Sapiens: A brief history of humankind is a very interesting book that challenges a lot of received wisdom about humans – what we are, why we do what we do, how we got to this point in history. Harari is a historian but this isn’t the history of a specific set of humans in a particular time and place. It takes the bigger picture view of anthropology and merges it with the storytelling of history. It’s a big, 500 page book covering some complex topics, yet it remains an easy read. I found it thought-provoking, amusing in places, and some of Harari’s theories are extremely plausible.

There was something horrifying and depressing about it though. As a species, homo sapiens sucks. We destroy everything we come into contact with and spend our time working out ways to do that even more efficiently. It didn’t leave me with much hope that homo sapiens can change.

Despite that, this is a fascinating book and I’d recommend it to everyone.

Ancient Traces: Mysteries in Ancient and Early History

ancient tracesThis is another one of those books that wasn’t what I thought it was. I’ve had it on my shelf for a while. I thought it was an archaeology book about early humans. It sort of is, but mostly Ancient Traces by Michael Baigent is a conspiracy theory book.

The central premise is that evidence exists that suggests that humans evolved much earlier than is generally believed and didn’t evolve from apes. The academic establishment has systematically suppressed any evidence that doesn’t support the current dominant paradigm.

Baigent presents a number of related ideas: humans evolved much earlier than thought; we co-existed with dinosaurs; dinosaurs still exist in remote areas of the world; humans evolved from a sea creature rather than from apes.

I’m not sure how much I believe but I hadn’t heard many of these stories/theories before and it is all very entertaining. Baigent style does verge on the hysterical when talking about how evidence has been suppressed but otherwise it’s pretty readable. The ideas in the book are thought-provoking if not well-supported. It was fun.

Medieval Lives

medieval lives I read a lot of fantasy fiction (amongst other things) and write some too. Fantasy worlds are overwhelmingly based on medieval European societies and the genre does come in for criticism for its lack of diversity. I love to read fantasy with other sources of inspiration. And I love really good medieval Europe style fantasy, not least because I love that period of history.

Medieval Lives by Terry Jones and Alan Ereira is the book of the BBC television series. Each chapter gives a snapshot of what a person’s life might have been like based on the role they had: peasant, minstrel, outlaw, monk, philosopher, knight, damsel and king. The format enables the authors to draw distinctions about how position and wealth affected peoples lives. There’s a conscious effort to do some myth-busting and include some surprising facts.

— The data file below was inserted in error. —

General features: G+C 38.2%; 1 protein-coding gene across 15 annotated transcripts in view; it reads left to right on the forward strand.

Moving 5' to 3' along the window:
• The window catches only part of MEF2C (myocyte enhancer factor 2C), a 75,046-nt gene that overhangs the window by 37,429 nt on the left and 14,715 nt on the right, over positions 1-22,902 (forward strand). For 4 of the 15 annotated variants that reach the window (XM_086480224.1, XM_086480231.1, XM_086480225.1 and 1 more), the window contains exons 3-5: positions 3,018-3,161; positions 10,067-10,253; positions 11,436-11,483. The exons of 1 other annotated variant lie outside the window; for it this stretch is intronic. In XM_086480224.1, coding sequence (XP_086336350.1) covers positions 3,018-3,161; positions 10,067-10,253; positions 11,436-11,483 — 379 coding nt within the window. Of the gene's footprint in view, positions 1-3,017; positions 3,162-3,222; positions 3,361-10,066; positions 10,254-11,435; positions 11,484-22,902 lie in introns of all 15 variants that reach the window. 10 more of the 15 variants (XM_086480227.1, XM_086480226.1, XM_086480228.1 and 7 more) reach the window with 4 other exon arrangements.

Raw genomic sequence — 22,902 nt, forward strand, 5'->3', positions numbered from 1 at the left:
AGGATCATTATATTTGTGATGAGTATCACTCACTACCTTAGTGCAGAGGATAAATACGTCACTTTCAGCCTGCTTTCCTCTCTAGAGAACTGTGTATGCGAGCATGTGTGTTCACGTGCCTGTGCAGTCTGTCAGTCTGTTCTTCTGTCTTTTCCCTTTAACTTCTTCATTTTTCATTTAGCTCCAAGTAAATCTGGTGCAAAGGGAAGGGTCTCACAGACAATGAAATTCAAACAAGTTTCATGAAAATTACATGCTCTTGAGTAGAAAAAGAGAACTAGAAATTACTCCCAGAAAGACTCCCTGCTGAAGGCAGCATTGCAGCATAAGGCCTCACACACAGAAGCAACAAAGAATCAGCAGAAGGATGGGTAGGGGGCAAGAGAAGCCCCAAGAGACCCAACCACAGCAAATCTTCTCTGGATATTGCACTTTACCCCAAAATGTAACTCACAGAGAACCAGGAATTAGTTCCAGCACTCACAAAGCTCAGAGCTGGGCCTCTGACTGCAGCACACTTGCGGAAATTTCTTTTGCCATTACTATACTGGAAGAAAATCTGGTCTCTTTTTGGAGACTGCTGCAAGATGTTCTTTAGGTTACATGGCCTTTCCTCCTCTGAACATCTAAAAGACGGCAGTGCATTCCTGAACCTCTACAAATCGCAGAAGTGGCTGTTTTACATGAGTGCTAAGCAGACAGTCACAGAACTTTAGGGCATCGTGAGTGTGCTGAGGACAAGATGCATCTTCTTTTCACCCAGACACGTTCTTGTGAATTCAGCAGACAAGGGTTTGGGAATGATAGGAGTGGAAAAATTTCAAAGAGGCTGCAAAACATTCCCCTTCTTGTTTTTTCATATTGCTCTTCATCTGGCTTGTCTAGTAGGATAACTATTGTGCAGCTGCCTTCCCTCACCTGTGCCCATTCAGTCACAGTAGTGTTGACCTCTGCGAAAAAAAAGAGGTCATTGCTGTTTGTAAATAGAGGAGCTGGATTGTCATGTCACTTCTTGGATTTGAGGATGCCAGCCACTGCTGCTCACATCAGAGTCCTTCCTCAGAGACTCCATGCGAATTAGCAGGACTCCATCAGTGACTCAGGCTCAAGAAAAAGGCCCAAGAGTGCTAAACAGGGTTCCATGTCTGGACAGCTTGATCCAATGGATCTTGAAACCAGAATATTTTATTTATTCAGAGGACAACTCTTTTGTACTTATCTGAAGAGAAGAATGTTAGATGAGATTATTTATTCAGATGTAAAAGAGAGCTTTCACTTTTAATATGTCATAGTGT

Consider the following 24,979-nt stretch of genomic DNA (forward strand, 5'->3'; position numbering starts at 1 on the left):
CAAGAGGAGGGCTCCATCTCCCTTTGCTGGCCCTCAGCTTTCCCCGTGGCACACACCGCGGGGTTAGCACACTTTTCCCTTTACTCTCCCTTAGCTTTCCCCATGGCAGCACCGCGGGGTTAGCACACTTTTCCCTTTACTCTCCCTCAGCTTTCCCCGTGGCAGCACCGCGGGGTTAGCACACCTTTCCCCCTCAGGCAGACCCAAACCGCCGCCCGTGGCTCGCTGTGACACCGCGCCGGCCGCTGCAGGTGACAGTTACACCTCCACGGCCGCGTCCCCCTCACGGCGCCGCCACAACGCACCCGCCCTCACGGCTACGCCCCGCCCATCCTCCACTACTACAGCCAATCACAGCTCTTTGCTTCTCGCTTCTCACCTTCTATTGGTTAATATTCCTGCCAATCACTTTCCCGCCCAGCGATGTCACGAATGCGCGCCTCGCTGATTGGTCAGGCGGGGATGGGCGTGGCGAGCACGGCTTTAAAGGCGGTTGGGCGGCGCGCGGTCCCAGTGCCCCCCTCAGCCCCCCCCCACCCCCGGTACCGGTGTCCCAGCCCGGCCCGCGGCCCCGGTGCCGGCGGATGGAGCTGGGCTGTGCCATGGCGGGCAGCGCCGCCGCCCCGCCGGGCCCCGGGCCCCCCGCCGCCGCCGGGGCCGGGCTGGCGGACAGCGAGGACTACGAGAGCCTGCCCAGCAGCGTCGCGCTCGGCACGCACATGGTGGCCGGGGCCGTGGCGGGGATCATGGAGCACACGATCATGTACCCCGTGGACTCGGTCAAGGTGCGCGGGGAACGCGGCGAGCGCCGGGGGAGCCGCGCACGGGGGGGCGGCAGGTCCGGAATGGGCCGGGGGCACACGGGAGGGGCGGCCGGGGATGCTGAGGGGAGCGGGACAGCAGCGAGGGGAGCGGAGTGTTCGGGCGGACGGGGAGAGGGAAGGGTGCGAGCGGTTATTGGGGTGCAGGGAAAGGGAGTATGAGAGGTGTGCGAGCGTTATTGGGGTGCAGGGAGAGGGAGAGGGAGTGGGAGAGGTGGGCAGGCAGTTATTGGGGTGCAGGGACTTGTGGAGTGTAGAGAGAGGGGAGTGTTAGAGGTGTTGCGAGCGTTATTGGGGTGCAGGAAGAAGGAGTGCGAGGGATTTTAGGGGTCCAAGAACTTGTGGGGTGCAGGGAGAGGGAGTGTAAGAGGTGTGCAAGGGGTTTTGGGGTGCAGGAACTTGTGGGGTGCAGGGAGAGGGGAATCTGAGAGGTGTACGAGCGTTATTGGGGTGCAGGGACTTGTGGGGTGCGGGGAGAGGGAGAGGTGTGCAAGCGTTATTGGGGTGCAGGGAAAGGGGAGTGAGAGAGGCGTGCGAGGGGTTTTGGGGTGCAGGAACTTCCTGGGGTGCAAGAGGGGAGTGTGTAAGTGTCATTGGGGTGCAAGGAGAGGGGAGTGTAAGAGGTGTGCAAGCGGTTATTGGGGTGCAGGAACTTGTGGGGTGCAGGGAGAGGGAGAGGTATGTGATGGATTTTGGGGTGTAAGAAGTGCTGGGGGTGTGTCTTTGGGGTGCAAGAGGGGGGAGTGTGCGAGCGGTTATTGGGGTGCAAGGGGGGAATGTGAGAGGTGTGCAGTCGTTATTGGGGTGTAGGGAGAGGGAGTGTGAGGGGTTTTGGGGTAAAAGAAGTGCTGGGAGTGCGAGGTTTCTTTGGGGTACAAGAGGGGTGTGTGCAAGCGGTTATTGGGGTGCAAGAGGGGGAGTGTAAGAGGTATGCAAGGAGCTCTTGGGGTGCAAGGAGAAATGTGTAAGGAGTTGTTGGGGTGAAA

I especially enjoyed the chapters on damsels and knights. The one on damsels makes the point that women’s status in society is not a straight line of progress and that medieval women probably had more equality than Victorian women. There’s a fun bit about women arranging their own abductions in a effort to game the system. The chapter on knights discusses the concept of chivalry as a attempt to control the extreme violence of what were basically warlords.

It’s all very entertaining. As it’s the book of the TV series it’s understandably lightweight. That makes it accessible and it’s ideal as an introduction to the subject matter. I was left wanting to read more in-depth books that I could really get my teeth into and I think that’s a good thing.

The Borgias and their Enemies 1431-1519

borgias I’ve been watching the series The Borgias and enjoying it enough to want to find out more about the actual Borgias. Because, you know, TV tends not to be terribly historically accurate and I was curious to know what it was all based on.

There’s not a lot out there, unless you want to pay thirty quid for something very academic. Christopher Hibbert’s book had good reviews so I chose that. It covers a large period of history and is a relatively short book, so it is necessarily superficial.

It covers the election of Rodrigo Borgia to Pope and gives some interesting background on the state of the papacy in the fifteenth century. We tend to forget just how corrupt the system was, just how tied into the political power-broking of the time. There’s a section about Cesare and his military exploits. And finally something about Lucrezia. It focuses quite heavily on her ability to rule and the fact that Rodrigo often entrusted the running of the Vatican to her rather than any of the Cardinals.

It was interesting and a very easy read. Certainly, a decent place to start. It wasn’t quite what I was looking for though. I think I wanted something that took apart all the juicy, salacious rumours about the Borgias and separated fact from fiction. I think I was also looking for something more in depth about the personalities involved. I guess I might have to shell out for one of those more academic books after all.